Smart Wearables are essentially sensor nodes collecting data for the smartphone. Smartwatches, glasses, clothing, and even jewelry are some of the examples. They provide the opportunity to enhance efficiency across industries by continuously monitoring human activity. However, they also pose security and privacy concerns when compared to other computing devices, because these wearable technologies are much more personal. Simple accelerometer data from any smart device can reveal the owner's gender, age, levels of activity, diagnosis information, and activity the owner is performing during different times of the day. Therefore pr challenges are critical to their usage.
The primary goal of this project is to identify what are the privacy concerns of users, how they perceive the data collection, and what is their level of awareness with regards to the data usage and privacy policies of these devices.
As noted in the abstract, smart wearables' ability to ubiquitously and continuously collect and transmit data to their sister devices (smartphones, other IoT devices) poses many privacy risks. Their sensitive nature accentuates these privacy risks as they can often reveal vital information about an individual's health, their daily routine, and the people they interact with. Moreover, since the mass adoption of these devices is recent, most users are unaware of the potential implications of continuous monitoring, storage, profiling, and analysis of health and personal data.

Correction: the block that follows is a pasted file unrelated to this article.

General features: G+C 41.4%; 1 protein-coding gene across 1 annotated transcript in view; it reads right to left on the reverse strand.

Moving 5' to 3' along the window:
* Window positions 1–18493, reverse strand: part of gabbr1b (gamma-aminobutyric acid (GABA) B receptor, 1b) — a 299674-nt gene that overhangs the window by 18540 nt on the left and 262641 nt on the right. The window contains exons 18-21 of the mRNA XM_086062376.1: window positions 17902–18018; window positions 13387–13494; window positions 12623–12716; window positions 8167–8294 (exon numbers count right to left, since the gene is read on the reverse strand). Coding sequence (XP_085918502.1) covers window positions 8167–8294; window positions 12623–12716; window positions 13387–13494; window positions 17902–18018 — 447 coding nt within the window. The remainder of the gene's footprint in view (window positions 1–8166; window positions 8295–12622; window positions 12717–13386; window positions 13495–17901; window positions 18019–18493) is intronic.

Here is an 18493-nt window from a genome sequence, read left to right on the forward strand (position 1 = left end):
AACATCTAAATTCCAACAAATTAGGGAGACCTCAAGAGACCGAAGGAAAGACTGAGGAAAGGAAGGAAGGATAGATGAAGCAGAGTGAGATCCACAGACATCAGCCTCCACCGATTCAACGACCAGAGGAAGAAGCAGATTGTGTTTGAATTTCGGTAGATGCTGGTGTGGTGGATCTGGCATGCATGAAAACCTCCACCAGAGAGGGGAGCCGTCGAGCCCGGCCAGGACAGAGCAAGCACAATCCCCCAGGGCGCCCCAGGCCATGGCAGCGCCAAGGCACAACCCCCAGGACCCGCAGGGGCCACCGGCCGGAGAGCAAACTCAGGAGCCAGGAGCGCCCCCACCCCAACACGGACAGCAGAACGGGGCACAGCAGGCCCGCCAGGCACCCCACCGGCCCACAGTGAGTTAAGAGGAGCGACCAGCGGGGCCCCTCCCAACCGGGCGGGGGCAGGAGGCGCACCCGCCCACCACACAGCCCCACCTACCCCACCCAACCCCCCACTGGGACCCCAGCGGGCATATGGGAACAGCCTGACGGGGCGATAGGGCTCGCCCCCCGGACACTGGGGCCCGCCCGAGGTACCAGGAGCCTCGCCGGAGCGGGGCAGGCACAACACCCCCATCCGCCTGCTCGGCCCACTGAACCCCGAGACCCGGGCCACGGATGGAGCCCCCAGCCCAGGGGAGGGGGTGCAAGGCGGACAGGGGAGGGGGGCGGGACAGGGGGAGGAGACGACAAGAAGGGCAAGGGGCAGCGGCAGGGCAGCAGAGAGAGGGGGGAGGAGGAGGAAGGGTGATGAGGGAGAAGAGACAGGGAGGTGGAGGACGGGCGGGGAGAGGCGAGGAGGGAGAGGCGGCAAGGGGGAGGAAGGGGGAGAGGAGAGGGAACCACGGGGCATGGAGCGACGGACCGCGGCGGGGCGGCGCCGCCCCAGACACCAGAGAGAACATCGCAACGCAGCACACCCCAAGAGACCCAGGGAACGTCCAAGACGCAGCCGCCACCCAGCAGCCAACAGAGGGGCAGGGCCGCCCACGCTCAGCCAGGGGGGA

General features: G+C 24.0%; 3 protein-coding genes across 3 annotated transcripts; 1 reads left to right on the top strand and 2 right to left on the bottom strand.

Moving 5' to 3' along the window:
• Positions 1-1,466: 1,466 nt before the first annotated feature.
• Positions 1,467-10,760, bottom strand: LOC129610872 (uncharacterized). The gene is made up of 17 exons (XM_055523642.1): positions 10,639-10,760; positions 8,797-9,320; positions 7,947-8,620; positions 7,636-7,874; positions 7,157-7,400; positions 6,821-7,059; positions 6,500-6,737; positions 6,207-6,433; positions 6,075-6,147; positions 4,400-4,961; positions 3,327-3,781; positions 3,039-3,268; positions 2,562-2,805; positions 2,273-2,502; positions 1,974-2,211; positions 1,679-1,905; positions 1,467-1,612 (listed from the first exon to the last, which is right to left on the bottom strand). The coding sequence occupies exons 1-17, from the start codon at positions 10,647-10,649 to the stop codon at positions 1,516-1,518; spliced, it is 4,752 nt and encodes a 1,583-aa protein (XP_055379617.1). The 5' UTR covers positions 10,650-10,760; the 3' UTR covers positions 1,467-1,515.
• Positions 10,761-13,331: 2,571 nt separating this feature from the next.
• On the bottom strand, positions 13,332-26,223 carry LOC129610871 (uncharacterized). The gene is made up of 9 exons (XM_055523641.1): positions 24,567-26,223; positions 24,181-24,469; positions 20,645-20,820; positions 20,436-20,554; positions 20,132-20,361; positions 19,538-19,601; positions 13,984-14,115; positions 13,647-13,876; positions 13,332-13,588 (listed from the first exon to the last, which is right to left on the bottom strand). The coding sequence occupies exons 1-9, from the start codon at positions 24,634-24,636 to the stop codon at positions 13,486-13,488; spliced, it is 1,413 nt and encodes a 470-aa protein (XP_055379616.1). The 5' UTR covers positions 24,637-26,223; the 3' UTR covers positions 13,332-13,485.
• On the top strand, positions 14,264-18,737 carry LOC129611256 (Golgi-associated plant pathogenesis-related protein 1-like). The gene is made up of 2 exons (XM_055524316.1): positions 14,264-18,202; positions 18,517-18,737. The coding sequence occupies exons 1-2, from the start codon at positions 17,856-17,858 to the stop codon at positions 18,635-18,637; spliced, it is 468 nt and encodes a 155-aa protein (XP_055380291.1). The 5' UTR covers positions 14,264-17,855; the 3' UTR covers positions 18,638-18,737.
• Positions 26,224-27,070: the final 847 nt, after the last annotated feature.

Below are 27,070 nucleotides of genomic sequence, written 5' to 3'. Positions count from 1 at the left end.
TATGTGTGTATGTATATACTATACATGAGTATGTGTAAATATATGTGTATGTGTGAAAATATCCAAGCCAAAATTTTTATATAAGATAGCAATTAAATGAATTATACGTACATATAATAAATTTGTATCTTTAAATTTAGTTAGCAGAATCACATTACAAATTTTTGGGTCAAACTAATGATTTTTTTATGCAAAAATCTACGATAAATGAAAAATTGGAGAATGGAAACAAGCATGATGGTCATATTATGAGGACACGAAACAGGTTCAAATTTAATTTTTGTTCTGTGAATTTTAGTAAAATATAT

The answers to the questions regarding user awareness, privacy concerns, and perception of data collection methodologies helped us understand users' current mental model in the context of smart wearable privacy. Also, it helps us understand their level of understanding concerning the types and extent of data that can be collected. Finally, what would be the best means to help them protect their sensitive information.
Like with other projects, I wanted to give the project a historical flavor. Oikos is a Greek word used by Aristotle in his philosophical discussions to differentiate between two spheres of life: the public sphere of the polis, associated with political life, and the private sphere of the Oikos, associated with domestic life. Since this project focuses on privacy implications, the term Oikos seems to be very fitting with its purpose.